sisters ❤ #dogs
accidentally opening a program that takes a long time to open so you have to wait twenty seconds to close it
The gist of Pascal’s Wager is it’s most rational to believe in God because you stand to gain an infinite amount if you’re right, while you’ll only lose a finite amount if you’re wrong (and vice versa). Actually it’s more about how you live than holding an abstract belief. This is why Pascal said the Wager’s unavoidable: since you’re already living you’re already making it every moment.
A criticism of the Wager is you can’t choose to believe something, which I think is partly true and partly false and partly beside the point. Obviously you can’t will yourself into a new worldview instantly, but by pretending to believe and performing all the actions, Pascal says, true faith will come after a while. You could say then you’re just brainwashing yourself but that begs the question of whether we hold our current beliefs for very similar reasons. It’s also somewhat beside the point because Pascal’s trying to make us Christians, not infallible saints, and being Christian or religious is about living and orienting yourself in a certain way, not being instantly perfect. Being Christian, in particular, is all about struggling and striving for perfect faith, while realising it’s a gift from God and we simply can’t attain it on our own.
So it’s not quite as silly as it seems: weighing eternity against finitude and choosing to believe has practical consequences which, Christians say, lead to something (‘faith’) that transcends intellectual belief anyway. So you aim for intellectual certainty to start with—though incredibly far from it—and end, God willing, with something far deeper than it.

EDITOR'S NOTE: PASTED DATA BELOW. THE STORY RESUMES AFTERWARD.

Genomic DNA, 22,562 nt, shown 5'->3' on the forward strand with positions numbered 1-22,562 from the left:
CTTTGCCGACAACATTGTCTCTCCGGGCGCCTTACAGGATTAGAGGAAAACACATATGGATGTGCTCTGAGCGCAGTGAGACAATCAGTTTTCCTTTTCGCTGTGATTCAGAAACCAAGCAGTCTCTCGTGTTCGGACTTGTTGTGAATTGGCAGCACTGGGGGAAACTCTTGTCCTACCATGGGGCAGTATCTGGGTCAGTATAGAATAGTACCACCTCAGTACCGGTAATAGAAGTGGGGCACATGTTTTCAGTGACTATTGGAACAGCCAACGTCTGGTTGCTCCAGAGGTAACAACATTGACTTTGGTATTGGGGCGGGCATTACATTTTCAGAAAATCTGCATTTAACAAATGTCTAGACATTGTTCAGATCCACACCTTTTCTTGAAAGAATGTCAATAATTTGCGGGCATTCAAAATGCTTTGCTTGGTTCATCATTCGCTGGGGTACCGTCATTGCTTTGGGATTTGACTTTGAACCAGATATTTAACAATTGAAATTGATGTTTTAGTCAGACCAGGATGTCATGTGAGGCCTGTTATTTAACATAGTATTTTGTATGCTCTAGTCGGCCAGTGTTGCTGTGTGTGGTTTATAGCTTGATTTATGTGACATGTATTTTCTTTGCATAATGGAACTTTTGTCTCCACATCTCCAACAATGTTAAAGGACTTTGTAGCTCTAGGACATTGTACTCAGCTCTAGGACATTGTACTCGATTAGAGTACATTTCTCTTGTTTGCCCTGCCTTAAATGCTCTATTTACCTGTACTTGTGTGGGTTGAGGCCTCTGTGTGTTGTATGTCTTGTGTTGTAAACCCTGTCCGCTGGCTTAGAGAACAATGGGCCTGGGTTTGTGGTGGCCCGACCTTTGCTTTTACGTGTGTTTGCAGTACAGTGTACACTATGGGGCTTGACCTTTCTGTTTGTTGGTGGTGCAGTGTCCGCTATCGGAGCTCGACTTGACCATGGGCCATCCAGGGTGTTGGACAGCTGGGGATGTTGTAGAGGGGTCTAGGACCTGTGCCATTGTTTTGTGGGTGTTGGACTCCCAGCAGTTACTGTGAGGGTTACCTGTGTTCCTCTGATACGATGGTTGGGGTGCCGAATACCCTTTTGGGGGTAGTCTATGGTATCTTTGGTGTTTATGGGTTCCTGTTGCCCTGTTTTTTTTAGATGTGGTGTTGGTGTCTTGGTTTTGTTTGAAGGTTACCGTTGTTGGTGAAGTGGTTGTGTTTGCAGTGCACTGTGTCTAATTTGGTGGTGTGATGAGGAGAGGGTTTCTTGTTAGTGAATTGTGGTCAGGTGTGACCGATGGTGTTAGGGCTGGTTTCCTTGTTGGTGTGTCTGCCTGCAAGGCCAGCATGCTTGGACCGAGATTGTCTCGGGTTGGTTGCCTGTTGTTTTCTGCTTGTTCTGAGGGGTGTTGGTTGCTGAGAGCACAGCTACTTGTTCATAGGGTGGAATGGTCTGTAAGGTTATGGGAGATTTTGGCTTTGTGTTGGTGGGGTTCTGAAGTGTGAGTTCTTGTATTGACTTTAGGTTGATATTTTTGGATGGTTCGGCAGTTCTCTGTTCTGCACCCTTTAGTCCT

Another big problem is which God to believe in. Pascal makes it nice and simple by making it seem like there’s just Religion and Unbelief, but actually there’s many different religions saying different things. When you factor them all in the odds drop dramatically and the decision becomes much harder.
But is it really a problem? Only if they’re mutually exclusive; but I see it more as orientations to being: you have a religious/’transcendental’ orientation and a nonreligious/’worldly’ one. The latter will yield finitudes but the first may yield infinitudes. You can still have your religion of choice as the fullest expression of this transcendental orientation, without denying it in other religions or even in the lives of conventionally unreligious people.
Basically, Pascal’s Wager should be reformulated thus: if you orient yourself to the world you’ll certainly get a limited amount of happiness, but if you orient yourself beyond it you may get infinite. So in that sense I’d agree with it; but in Pascal’s own sense, considering his simplistic understanding/dismissal of other religions, I’d object.
Good question—thank you!
You know stuff when they start the sentence with X and you know whatever comes after X is just gonna be a holocaust.
Just installed 12” subs in my car
Best still ever.